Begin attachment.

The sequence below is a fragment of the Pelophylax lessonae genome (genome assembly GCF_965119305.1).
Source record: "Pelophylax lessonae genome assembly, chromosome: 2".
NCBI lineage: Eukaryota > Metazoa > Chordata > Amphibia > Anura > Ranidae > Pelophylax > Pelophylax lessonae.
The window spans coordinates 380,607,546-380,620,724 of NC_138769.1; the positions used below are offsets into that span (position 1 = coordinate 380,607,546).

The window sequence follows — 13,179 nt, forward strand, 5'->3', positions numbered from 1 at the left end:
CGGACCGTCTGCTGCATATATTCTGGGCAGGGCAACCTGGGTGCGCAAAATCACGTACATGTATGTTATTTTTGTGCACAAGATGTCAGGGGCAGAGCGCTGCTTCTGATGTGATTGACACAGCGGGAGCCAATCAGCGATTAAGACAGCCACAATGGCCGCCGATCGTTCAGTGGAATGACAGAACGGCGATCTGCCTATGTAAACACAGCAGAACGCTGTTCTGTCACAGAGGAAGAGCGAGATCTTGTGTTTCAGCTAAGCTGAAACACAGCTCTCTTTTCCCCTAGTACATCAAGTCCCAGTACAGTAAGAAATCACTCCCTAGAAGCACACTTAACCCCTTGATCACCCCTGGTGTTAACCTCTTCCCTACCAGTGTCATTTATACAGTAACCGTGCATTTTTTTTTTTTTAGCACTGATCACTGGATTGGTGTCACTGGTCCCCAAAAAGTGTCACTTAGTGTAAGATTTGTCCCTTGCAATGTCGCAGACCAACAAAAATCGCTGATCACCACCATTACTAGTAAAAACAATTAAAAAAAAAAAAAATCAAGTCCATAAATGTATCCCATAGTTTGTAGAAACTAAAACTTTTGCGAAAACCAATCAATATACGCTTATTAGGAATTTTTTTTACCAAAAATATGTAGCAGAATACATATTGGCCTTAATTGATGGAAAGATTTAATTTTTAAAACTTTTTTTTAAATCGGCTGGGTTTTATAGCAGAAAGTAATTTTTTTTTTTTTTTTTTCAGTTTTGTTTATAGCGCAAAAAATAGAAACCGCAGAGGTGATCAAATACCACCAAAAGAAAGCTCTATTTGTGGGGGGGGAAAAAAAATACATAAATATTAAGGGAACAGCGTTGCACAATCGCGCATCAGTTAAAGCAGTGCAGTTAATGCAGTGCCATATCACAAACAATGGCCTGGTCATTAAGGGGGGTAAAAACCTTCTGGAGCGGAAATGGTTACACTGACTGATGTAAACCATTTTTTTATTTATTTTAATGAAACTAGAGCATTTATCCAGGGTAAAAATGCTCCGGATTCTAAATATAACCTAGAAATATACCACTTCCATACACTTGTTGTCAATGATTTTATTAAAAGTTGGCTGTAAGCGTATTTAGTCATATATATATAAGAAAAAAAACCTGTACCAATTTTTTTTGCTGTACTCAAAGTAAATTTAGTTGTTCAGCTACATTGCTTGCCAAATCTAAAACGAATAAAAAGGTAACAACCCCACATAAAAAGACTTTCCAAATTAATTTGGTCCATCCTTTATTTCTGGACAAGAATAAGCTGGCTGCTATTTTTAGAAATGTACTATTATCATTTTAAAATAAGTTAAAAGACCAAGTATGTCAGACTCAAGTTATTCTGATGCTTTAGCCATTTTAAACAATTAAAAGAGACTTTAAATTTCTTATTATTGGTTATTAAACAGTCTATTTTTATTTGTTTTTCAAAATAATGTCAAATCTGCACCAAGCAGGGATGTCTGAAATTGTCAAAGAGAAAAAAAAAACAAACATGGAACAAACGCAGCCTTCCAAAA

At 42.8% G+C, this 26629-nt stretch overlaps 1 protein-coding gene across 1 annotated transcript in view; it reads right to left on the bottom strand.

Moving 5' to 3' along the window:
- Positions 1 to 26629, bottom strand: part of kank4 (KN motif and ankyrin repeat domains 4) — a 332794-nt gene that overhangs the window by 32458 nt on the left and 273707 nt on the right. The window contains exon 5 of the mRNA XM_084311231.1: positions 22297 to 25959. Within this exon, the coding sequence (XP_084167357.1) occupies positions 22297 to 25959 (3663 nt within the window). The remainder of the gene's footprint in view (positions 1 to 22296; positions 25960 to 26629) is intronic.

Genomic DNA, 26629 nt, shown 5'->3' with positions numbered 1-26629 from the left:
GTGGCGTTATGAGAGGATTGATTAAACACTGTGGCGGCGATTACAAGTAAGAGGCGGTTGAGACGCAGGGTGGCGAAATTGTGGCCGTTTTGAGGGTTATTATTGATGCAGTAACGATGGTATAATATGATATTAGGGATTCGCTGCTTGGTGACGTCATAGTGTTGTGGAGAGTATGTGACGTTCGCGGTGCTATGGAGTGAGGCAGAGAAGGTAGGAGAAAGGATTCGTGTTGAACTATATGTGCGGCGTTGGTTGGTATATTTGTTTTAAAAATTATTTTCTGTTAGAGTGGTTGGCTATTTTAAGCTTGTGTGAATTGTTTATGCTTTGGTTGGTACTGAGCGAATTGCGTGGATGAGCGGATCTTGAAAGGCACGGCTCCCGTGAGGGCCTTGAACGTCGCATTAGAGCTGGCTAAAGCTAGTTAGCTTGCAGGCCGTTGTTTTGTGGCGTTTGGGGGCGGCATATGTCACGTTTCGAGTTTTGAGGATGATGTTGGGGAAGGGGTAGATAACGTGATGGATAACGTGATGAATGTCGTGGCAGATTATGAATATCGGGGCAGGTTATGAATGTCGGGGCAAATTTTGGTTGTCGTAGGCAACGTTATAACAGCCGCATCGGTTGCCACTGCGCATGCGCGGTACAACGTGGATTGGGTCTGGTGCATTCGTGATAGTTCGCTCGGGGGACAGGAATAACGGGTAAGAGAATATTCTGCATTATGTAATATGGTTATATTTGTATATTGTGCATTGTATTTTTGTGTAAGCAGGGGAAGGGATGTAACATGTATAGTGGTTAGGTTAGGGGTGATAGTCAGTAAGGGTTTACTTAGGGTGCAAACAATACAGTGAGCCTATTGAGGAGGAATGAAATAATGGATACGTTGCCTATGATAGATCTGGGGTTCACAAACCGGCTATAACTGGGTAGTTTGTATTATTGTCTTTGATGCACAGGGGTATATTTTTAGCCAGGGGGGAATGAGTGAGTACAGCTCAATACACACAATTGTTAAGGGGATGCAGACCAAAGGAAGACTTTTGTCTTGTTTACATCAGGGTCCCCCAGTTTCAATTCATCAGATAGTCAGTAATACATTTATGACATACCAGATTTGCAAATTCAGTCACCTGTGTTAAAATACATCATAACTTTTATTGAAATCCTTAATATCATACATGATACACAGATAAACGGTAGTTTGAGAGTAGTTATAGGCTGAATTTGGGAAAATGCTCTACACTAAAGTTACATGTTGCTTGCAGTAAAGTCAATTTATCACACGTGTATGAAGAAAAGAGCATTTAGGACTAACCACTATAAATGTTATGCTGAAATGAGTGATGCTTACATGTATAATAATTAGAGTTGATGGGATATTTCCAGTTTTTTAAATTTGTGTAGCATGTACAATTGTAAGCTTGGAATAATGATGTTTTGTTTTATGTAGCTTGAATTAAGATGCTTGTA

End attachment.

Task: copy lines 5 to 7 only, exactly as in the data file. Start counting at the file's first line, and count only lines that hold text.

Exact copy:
The window sequence follows — 13,179 nt, forward strand, 5'->3', positions numbered from 1 at the left end:
CGGACCGTCTGCTGCATATATTCTGGGCAGGGCAACCTGGGTGCGCAAAATCACGTACATGTATGTTATTTTTGTGCACAAGATGTCAGGGGCAGAGCGCTGCTTCTGATGTGATTGACACAGCGGGAGCCAATCAGCGATTAAGACAGCCACAATGGCCGCCGATCGTTCAGTGGAATGACAGAACGGCGATCTGCCTATGTAAACACAGCAGAACGCTGTTCTGTCACAGAGGAAGAGCGAGATCTTGTGTTTCAGCTAAGCTGAAACACAGCTCTCTTTTCCCCTAGTACATCAAGTCCCAGTACAGTAAGAAATCACTCCCTAGAAGCACACTTAACCCCTTGATCACCCCTGGTGTTAACCTCTTCCCTACCAGTGTCATTTATACAGTAACCGTGCATTTTTTTTTTTTTAGCACTGATCACTGGATTGGTGTCACTGGTCCCCAAAAAGTGTCACTTAGTGTAAGATTTGTCCCTTGCAATGTCGCAGACCAACAAAAATCGCTGATCACCACCATTACTAGTAAAAACAATTAAAAAAAAAAAAAATCAAGTCCATAAATGTATCCCATAGTTTGTAGAAACTAAAACTTTTGCGAAAACCAATCAATATACGCTTATTAGGAATTTTTTTTACCAAAAATATGTAGCAGAATACATATTGGCCTTAATTGATGGAAAGATTTAATTTTTAAAACTTTTTTTTAAATCGGCTGGGTTTTATAGCAGAAAGTAATTTTTTTTTTTTTTTTTTCAGTTTTGTTTATAGCGCAAAAAATAGAAACCGCAGAGGTGATCAAATACCACCAAAAGAAAGCTCTATTTGTGGGGGGGGAAAAAAAATACATAAATATTAAGGGAACAGCGTTGCACAATCGCGCATCAGTTAAAGCAGTGCAGTTAATGCAGTGCCATATCACAAACAATGGCCTGGTCATTAAGGGGGGTAAAAACCTTCTGGAGCGGAAATGGTTACACTGACTGATGTAAACCATTTTTTTATTTATTTTAATGAAACTAGAGCATTTATCCAGGGTAAAAATGCTCCGGATTCTAAATATAACCTAGAAATATACCACTTCCATACACTTGTTGTCAATGATTTTATTAAAAGTTGGCTGTAAGCGTATTTAGTCATATATATATAAGAAAAAAAACCTGTACCAATTTTTTTTGCTGTACTCAAAGTAAATTTAGTTGTTCAGCTACATTGCTTGCCAAATCTAAAACGAATAAAAAGGTAACAACCCCACATAAAAAGACTTTCCAAATTAATTTGGTCCATCCTTTATTTCTGGACAAGAATAAGCTGGCTGCTATTTTTAGAAATGTACTATTATCATTTTAAAATAAGTTAAAAGACCAAGTATGTCAGACTCAAGTTATTCTGATGCTTTAGCCATTTTAAACAATTAAAAGAGACTTTAAATTTCTTATTATTGGTTATTAAACAGTCTATTTTTATTTGTTTTTCAAAATAATGTCAAATCTGCACCAAGCAGGGATGTCTGAAATTGTCAAAGAGAAAAAAAAAACAAACATGGAACAAACGCAGCCTTCCAAAA

At 42.8% G+C, this 26629-nt stretch overlaps 1 protein-coding gene across 1 annotated transcript in view; it reads right to left on the bottom strand.